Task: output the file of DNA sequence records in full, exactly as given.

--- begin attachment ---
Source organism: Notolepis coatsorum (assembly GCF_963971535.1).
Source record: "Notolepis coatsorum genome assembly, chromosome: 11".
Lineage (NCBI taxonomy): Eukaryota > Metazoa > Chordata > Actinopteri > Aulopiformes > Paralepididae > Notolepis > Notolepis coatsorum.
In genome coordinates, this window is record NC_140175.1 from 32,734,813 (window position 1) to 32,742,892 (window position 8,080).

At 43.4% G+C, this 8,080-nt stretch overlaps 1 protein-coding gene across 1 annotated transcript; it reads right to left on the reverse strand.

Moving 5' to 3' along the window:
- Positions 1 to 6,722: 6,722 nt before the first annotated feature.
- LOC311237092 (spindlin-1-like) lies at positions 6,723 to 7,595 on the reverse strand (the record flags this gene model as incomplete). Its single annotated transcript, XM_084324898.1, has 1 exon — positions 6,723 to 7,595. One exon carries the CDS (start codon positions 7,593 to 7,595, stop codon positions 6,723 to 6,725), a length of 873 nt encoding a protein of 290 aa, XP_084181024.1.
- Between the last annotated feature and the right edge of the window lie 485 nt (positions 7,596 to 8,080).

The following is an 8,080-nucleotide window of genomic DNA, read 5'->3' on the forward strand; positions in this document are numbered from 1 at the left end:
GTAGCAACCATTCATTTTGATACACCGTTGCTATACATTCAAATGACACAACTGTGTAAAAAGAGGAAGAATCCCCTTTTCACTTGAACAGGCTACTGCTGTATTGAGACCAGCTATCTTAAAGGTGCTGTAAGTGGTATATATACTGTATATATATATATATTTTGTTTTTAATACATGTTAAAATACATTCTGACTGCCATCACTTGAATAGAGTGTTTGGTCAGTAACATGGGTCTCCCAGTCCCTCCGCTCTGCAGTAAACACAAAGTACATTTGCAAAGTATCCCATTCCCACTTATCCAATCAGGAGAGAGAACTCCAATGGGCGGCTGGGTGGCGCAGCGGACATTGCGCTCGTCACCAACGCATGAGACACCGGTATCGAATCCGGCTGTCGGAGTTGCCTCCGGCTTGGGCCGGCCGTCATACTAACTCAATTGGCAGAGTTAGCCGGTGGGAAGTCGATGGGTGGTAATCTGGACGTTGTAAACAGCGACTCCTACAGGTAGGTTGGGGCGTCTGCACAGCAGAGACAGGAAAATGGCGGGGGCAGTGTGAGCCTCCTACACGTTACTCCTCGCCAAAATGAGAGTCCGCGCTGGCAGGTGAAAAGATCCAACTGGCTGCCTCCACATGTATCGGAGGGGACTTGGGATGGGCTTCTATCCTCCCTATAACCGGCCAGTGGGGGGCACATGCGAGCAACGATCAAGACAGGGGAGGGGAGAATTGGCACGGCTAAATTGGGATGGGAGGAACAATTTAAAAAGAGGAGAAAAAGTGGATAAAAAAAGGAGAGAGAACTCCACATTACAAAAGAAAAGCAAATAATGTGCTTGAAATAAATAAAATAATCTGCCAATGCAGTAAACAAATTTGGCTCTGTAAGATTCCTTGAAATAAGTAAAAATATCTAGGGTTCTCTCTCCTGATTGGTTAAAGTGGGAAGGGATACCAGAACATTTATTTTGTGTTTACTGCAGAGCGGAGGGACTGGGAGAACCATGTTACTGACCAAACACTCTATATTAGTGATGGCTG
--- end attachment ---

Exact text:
Source organism: Notolepis coatsorum (assembly GCF_963971535.1).
Source record: "Notolepis coatsorum genome assembly, chromosome: 11".
Lineage (NCBI taxonomy): Eukaryota > Metazoa > Chordata > Actinopteri > Aulopiformes > Paralepididae > Notolepis > Notolepis coatsorum.
In genome coordinates, this window is record NC_140175.1 from 32,734,813 (window position 1) to 32,742,892 (window position 8,080).

At 43.4% G+C, this 8,080-nt stretch overlaps 1 protein-coding gene across 1 annotated transcript; it reads right to left on the reverse strand.

Moving 5' to 3' along the window:
- Positions 1 to 6,722: 6,722 nt before the first annotated feature.
- LOC311237092 (spindlin-1-like) lies at positions 6,723 to 7,595 on the reverse strand (the record flags this gene model as incomplete). Its single annotated transcript, XM_084324898.1, has 1 exon — positions 6,723 to 7,595. One exon carries the CDS (start codon positions 7,593 to 7,595, stop codon positions 6,723 to 6,725), a length of 873 nt encoding a protein of 290 aa, XP_084181024.1.
- Between the last annotated feature and the right edge of the window lie 485 nt (positions 7,596 to 8,080).

The following is an 8,080-nucleotide window of genomic DNA, read 5'->3' on the forward strand; positions in this document are numbered from 1 at the left end:
GTAGCAACCATTCATTTTGATACACCGTTGCTATACATTCAAATGACACAACTGTGTAAAAAGAGGAAGAATCCCCTTTTCACTTGAACAGGCTACTGCTGTATTGAGACCAGCTATCTTAAAGGTGCTGTAAGTGGTATATATACTGTATATATATATATATTTTGTTTTTAATACATGTTAAAATACATTCTGACTGCCATCACTTGAATAGAGTGTTTGGTCAGTAACATGGGTCTCCCAGTCCCTCCGCTCTGCAGTAAACACAAAGTACATTTGCAAAGTATCCCATTCCCACTTATCCAATCAGGAGAGAGAACTCCAATGGGCGGCTGGGTGGCGCAGCGGACATTGCGCTCGTCACCAACGCATGAGACACCGGTATCGAATCCGGCTGTCGGAGTTGCCTCCGGCTTGGGCCGGCCGTCATACTAACTCAATTGGCAGAGTTAGCCGGTGGGAAGTCGATGGGTGGTAATCTGGACGTTGTAAACAGCGACTCCTACAGGTAGGTTGGGGCGTCTGCACAGCAGAGACAGGAAAATGGCGGGGGCAGTGTGAGCCTCCTACACGTTACTCCTCGCCAAAATGAGAGTCCGCGCTGGCAGGTGAAAAGATCCAACTGGCTGCCTCCACATGTATCGGAGGGGACTTGGGATGGGCTTCTATCCTCCCTATAACCGGCCAGTGGGGGGCACATGCGAGCAACGATCAAGACAGGGGAGGGGAGAATTGGCACGGCTAAATTGGGATGGGAGGAACAATTTAAAAAGAGGAGAAAAAGTGGATAAAAAAAGGAGAGAGAACTCCACATTACAAAAGAAAAGCAAATAATGTGCTTGAAATAAATAAAATAATCTGCCAATGCAGTAAACAAATTTGGCTCTGTAAGATTCCTTGAAATAAGTAAAAATATCTAGGGTTCTCTCTCCTGATTGGTTAAAGTGGGAAGGGATACCAGAACATTTATTTTGTGTTTACTGCAGAGCGGAGGGACTGGGAGAACCATGTTACTGACCAAACACTCTATATTAGTGATGGCTG